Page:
The microbiological quality of the water used in irrigation is crucial for the safety of products, such as fruit and vegetables, especially when destined to be consumed raw. However, the microbiological quality of this water is not defined at a community regulatory level or at a national level. Methods With our present work, we wanted to investigate the microbiological quality of the water used for crop irrigation in various Sardinian provinces. Since in most fields the irrigation water is filtered to remove any impurities, the sample was processed twice – both before and after the filtering process. Furthermore, with the purpose of hypothesising the potential health risks attributable to the consumption of crops from the tested fields, samples of horticultural product were collect. Any eventual seasonal differences in the values of microbial concentration were assessed. Microorganism faecal contamination indicators (Escherichia coli, total coliform and faecal streptococci), but even the presence of the opportunistic pathogen such as Pseudomonas aeruginosa were researched in irrigation water. Total mesophilic counts (TMC) were assessed at 36°C and 22°C. On horticultural products we researched both the indicators of process parameters, such as Escherichia coli, Total mesophilic counts at 30°C, Enterobacteriaceae, Total Psychrophilic counts and Pseudomonas aeruginosa, and pathogens, such as Salmonella spp, Listeria monocytogenes and Yersinia enterocolitica. Results The number of target microorganisms, when present in irrigation water, was very limited: Escherichia coli, total coliform and faecal streptococci, were detected respectively in 48% and 67% of the water samples tested with average concentration values of 0.9, 1.2 and 1.4 log respectively. In fresh vegetable products, the total mesophilic counts (TMC) were found to have average values of 6.6x107 CFU/g. The average values of Enterobacteriaceae totalled 6.1x105 CFU/g; Escherichia coli was detected in only one sample (curly endive) with a value of 180 CFU/g. Conclusion The data highlights the high quality of the water and how this contributed to achieving satisfactory quality on prime material. However the use of filters, to eliminate impurities, and reservoirs, may represent a crucial issue, if not managed correctly

Microbiological quality of the water used in agriculture in Sardinia

SANNA, CLARA;CARRARO, VALENTINA;CORONEO, VALENTINA
2016

Abstract

The microbiological quality of the water used in irrigation is crucial for the safety of products, such as fruit and vegetables, especially when destined to be consumed raw. However, the microbiological quality of this water is not defined at a community regulatory level or at a national level. Methods With our present work, we wanted to investigate the microbiological quality of the water used for crop irrigation in various Sardinian provinces. Since in most fields the irrigation water is filtered to remove any impurities, the sample was processed twice – both before and after the filtering process. Furthermore, with the purpose of hypothesising the potential health risks attributable to the consumption of crops from the tested fields, samples of horticultural product were collect. Any eventual seasonal differences in the values of microbial concentration were assessed. Microorganism faecal contamination indicators (Escherichia coli, total coliform and faecal streptococci), but even the presence of the opportunistic pathogen such as Pseudomonas aeruginosa were researched in irrigation water. Total mesophilic counts (TMC) were assessed at 36°C and 22°C. On horticultural products we researched both the indicators of process parameters, such as Escherichia coli, Total mesophilic counts at 30°C, Enterobacteriaceae, Total Psychrophilic counts and Pseudomonas aeruginosa, and pathogens, such as Salmonella spp, Listeria monocytogenes and Yersinia enterocolitica. Results The number of target microorganisms, when present in irrigation water, was very limited: Escherichia coli, total coliform and faecal streptococci, were detected respectively in 48% and 67% of the water samples tested with average concentration values of 0.9, 1.2 and 1.4 log respectively. In fresh vegetable products, the total mesophilic counts (TMC) were found to have average values of 6.6x107 CFU/g. The average values of Enterobacteriaceae totalled 6.1x105 CFU/g; Escherichia coli was detected in only one sample (curly endive) with a value of 180 CFU/g. Conclusion The data highlights the high quality of the water and how this contributed to achieving satisfactory quality on prime material. However the use of filters, to eliminate impurities, and reservoirs, may represent a crucial issue, if not managed correctly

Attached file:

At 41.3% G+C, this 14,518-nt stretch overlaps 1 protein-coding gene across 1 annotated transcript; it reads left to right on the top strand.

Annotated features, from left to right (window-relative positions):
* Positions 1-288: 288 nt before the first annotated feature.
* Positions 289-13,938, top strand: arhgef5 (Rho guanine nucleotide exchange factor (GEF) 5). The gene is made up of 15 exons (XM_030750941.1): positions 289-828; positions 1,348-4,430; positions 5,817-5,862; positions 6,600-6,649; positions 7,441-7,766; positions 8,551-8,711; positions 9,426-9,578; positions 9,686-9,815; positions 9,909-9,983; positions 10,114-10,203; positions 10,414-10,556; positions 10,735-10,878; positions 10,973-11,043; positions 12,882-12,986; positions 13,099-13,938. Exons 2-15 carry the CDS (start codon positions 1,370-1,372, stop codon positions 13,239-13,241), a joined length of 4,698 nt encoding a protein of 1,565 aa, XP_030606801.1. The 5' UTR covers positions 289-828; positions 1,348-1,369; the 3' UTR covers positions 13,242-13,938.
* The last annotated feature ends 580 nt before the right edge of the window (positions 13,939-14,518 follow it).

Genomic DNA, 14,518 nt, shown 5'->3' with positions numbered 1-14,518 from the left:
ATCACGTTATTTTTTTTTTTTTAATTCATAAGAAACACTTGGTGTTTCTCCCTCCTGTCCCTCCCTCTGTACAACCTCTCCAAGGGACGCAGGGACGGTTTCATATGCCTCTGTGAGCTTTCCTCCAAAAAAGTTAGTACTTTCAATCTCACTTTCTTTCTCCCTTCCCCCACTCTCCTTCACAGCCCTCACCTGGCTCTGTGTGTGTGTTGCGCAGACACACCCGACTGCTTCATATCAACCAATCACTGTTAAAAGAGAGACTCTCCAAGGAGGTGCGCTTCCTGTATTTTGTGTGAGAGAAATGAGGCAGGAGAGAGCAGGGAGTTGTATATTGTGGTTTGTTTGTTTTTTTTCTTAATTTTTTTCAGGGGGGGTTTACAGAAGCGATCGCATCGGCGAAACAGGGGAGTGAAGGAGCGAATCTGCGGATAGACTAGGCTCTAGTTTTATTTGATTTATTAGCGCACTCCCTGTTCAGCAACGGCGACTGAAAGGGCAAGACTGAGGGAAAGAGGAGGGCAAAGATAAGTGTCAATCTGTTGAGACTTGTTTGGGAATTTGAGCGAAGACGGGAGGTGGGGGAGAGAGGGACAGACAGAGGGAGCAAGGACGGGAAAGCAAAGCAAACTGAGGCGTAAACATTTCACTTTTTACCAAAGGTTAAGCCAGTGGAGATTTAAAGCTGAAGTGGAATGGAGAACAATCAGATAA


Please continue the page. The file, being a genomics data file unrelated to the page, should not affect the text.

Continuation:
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Utilizza questo identificativo per citare o creare un link a questo documento: http://hdl.handle.net/11584/144846
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